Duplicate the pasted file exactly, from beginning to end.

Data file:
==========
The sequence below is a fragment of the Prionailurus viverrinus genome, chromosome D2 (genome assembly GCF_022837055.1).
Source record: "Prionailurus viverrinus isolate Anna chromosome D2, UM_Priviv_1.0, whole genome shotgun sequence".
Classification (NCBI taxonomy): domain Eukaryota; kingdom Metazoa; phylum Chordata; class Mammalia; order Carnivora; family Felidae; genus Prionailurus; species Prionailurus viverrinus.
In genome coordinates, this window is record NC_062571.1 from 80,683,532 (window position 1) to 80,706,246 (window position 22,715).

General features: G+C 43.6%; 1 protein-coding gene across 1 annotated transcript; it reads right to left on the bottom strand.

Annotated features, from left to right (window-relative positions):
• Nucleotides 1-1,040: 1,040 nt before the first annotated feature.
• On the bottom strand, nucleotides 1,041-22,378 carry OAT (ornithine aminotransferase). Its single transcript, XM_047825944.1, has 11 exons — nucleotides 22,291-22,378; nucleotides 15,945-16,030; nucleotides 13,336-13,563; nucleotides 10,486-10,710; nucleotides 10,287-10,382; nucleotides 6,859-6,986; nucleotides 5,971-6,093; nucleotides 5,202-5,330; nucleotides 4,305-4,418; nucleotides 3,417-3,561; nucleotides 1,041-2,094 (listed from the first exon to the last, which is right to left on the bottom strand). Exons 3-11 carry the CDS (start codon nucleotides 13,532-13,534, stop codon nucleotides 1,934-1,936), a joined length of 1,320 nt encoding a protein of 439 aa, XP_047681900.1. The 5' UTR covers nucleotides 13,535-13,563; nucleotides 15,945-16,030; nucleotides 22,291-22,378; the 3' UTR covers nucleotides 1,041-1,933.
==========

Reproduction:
The sequence below is a fragment of the Prionailurus viverrinus genome, chromosome D2 (genome assembly GCF_022837055.1).
Source record: "Prionailurus viverrinus isolate Anna chromosome D2, UM_Priviv_1.0, whole genome shotgun sequence".
Classification (NCBI taxonomy): domain Eukaryota; kingdom Metazoa; phylum Chordata; class Mammalia; order Carnivora; family Felidae; genus Prionailurus; species Prionailurus viverrinus.
In genome coordinates, this window is record NC_062571.1 from 80,683,532 (window position 1) to 80,706,246 (window position 22,715).

General features: G+C 43.6%; 1 protein-coding gene across 1 annotated transcript; it reads right to left on the bottom strand.

Annotated features, from left to right (window-relative positions):
• Nucleotides 1-1,040: 1,040 nt before the first annotated feature.
• On the bottom strand, nucleotides 1,041-22,378 carry OAT (ornithine aminotransferase). Its single transcript, XM_047825944.1, has 11 exons — nucleotides 22,291-22,378; nucleotides 15,945-16,030; nucleotides 13,336-13,563; nucleotides 10,486-10,710; nucleotides 10,287-10,382; nucleotides 6,859-6,986; nucleotides 5,971-6,093; nucleotides 5,202-5,330; nucleotides 4,305-4,418; nucleotides 3,417-3,561; nucleotides 1,041-2,094 (listed from the first exon to the last, which is right to left on the bottom strand). Exons 3-11 carry the CDS (start codon nucleotides 13,532-13,534, stop codon nucleotides 1,934-1,936), a joined length of 1,320 nt encoding a protein of 439 aa, XP_047681900.1. The 5' UTR covers nucleotides 13,535-13,563; nucleotides 15,945-16,030; nucleotides 22,291-22,378; the 3' UTR covers nucleotides 1,041-1,933.